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they need to be in the international market. they need to strengthen their strongest -- their strongest economic sector, which is the petroleum sector and the gas sector. they need obviously education, infrastructure, all of these things, but the point is, they should be able to do it with the population that they have, with the resources that -- with the resources that they have, they -- they should be able to manage this economy and turn their country into something much more prosperous and effective than it is today. >> how do you begin that process? what is the greatest obstacle right now facing iranians? >> well as your distinguished guest just mentioned, yes, we have problems. we have structural problems. wrong practices on the part of the government and the private sector, and i don't think this is just about sanctions or just
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about infrastructuresor policies. i think people have to also cooperate. many traders here try to evade tax. they smuggle goods and services into this country to try to make as much money as possible. and they manipulate the market. we have seen a lot of fluctuations in the market. yesterday we had a huge drop in the value of the u.s. dollar. now today we have a huge rise in the value of dollars. you can see that many people are trying to man ip tait the economic and political situation in iran. so i think it's are very long -- long process and many people have to cooperate with each other, but -- but -- but we also have to include the fact that we are now in the middle of a global economic downturn. if the united states doesn't mix its economy, if the situation
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doesn't improve in europe, i don't see any future for the iranian economy in the short period of time. we have to wait to see them perform well before we can do anything here. >> how does the iranian economy effect relations with the u.s.? >> well, there are a numbers of points of contention between iran and the u.s., political and social obviously exists as the 2009 and most recent elections demonstrated. but the reason why iran is coming to the table now is the economy. it is getting worse. and i think that is really the be all and end all for why iran has come to the negotiating table, because if you consider politically, iran doesn't necessarily have great relations with his neighbors, it is much more comfortable than it would have been five or even ten years
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ago. your average iranian has difficulty making ends meet because of the collapse of the currency. so it's really second to none as far as what is bringing iran to the negotiating table. >> ambassador your thoughts? how does the economy play with u.s. relations? >> it's very interesting -- it's very interesting. i -- obviously, you have what -- what you have in iran is a political elite that has been in power since 1979. typically what happens with this elite and it has happened in iran is this elite gets more and more out of touch with the real advertise ofç]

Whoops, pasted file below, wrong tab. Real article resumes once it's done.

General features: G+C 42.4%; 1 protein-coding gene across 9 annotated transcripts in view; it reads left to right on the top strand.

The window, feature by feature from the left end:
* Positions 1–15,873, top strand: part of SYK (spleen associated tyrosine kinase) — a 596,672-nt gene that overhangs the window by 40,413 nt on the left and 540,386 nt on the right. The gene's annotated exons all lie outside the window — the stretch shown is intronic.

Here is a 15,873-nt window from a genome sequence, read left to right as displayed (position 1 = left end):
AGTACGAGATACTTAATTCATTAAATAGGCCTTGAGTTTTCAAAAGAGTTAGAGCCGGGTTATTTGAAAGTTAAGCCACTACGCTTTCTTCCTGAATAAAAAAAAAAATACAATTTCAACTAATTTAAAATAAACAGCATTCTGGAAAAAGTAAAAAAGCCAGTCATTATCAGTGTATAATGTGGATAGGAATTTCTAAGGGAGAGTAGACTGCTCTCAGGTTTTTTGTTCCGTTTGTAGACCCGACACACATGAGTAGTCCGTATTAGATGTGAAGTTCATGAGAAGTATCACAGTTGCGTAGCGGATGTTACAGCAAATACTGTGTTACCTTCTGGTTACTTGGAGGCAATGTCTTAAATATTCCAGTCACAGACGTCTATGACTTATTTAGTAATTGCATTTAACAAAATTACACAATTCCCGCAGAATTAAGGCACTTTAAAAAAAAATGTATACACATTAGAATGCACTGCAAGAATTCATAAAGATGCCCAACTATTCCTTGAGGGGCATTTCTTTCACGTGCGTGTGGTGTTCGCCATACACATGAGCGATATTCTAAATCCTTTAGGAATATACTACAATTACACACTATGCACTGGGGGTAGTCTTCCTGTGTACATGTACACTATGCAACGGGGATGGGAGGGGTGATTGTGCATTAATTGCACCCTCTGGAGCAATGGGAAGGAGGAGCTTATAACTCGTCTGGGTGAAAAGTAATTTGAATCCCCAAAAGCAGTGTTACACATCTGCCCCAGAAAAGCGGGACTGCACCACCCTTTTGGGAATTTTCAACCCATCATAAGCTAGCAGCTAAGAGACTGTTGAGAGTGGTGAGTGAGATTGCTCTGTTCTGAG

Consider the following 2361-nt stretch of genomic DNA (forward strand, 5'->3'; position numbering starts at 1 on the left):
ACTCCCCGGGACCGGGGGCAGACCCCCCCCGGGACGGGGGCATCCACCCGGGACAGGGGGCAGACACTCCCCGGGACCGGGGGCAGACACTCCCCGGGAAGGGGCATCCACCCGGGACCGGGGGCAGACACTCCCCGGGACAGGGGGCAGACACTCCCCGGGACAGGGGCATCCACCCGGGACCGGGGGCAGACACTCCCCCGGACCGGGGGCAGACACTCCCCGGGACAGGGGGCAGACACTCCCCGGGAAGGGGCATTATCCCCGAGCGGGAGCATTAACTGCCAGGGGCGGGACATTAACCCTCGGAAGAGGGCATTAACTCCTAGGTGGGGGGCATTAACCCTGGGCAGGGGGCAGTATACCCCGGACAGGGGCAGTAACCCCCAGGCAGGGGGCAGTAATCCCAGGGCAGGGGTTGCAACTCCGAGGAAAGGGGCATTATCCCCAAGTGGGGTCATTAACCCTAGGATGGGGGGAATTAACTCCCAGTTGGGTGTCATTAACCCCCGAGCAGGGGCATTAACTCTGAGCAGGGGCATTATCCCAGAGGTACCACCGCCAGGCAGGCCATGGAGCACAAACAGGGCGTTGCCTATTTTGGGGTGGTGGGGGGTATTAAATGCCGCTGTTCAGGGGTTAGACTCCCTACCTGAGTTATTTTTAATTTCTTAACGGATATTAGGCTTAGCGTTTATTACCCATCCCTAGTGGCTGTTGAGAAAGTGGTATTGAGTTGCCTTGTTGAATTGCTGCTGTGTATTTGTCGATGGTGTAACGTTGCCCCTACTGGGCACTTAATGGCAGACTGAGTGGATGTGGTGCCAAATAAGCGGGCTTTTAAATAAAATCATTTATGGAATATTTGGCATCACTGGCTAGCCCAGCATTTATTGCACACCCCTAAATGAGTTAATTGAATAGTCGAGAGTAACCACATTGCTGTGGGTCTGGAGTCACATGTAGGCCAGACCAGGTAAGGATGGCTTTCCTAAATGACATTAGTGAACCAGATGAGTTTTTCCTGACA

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♪ we are encouraged that president rouhani received from the iranian people a mandate to pursue a more moderate course. the roadblocks may prove to be
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too great, but i firmly believe the diplomatic path must be tested. >> translator: notwithstanding all challenges, i am deeply optimistic about the future. i have no doubt that the future will be bright with the entire world solid illy rejecting violence and extremism. >> in they clip we just heard, let's talk about the politics in play in both countries. i want to start with you ambassador and go back to the words of president rouhani talking about new possibilities and not building a nuclear bomb. is this a break through? >> it's a change. >> a change. >> it's a change from what we have heard in the last 34 years, even the use of the words prudence and moderation, those
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are words you haven't heard -- from an iranian president -- [ technical difficulties ] -- for a long time, the worst thing you could call someone in the iranian -- the bare pit of iranian politics was a moderate. that was -- that was condemned. that is new. there are some new things -- there are some new things in his speech. when he said, i listened to what president obama said, that sounds small, but it's new. >> words you haven't heard in the past. >> exactly. >> ali is this a true break through? >> i think rights break through if for no other reason there were no surprises. it left the door open and an amicable sort of approach by both presidents. it was sort of non-committal by both presidents, but that's totally natural, so i do agree with the ambassador that it's
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very much, if you take it in stark contrast by previous speeches, this really left the door open for the highest level of negotiation that will be taking place between the two countries, and in that sense i think it was both a success and break through, yes. >> what has the reaction been out of iran on both president rouhani's words and president obama's words? >> well, i really want to start on a positive note, and say that things are going to change for good -- for better, but i don't think that is going to happen. as i just mentioned today the value of u.s. dollar has gone up because of what mr. rouhani saad yesterday. he said that he is not going to retreat from the nuclear right. and what he said that he doesn't have the power to -- to dismantle iran's nuclear program.
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even the leadership doesn't have that kind of power and authority. any politician who dares to do that will be owed here. he was sweating when he was talking, this means he was under immense internal pressure. many groups here don't like to have relations with the united states and they have many reasons for that. they don't trust the united states. and the united states doesn't trust the iranian government. the wall of trust is very high, and it's not going to collapse overnight. >> i want to get to president obama's words. what has the reaction been out of tehran. >> iranians also welcome dialogue. they chose a moderate president because they are sick and tired of the dispute over the united states over iran's nuclear program. they have nothing to hide, they just want respect and mutual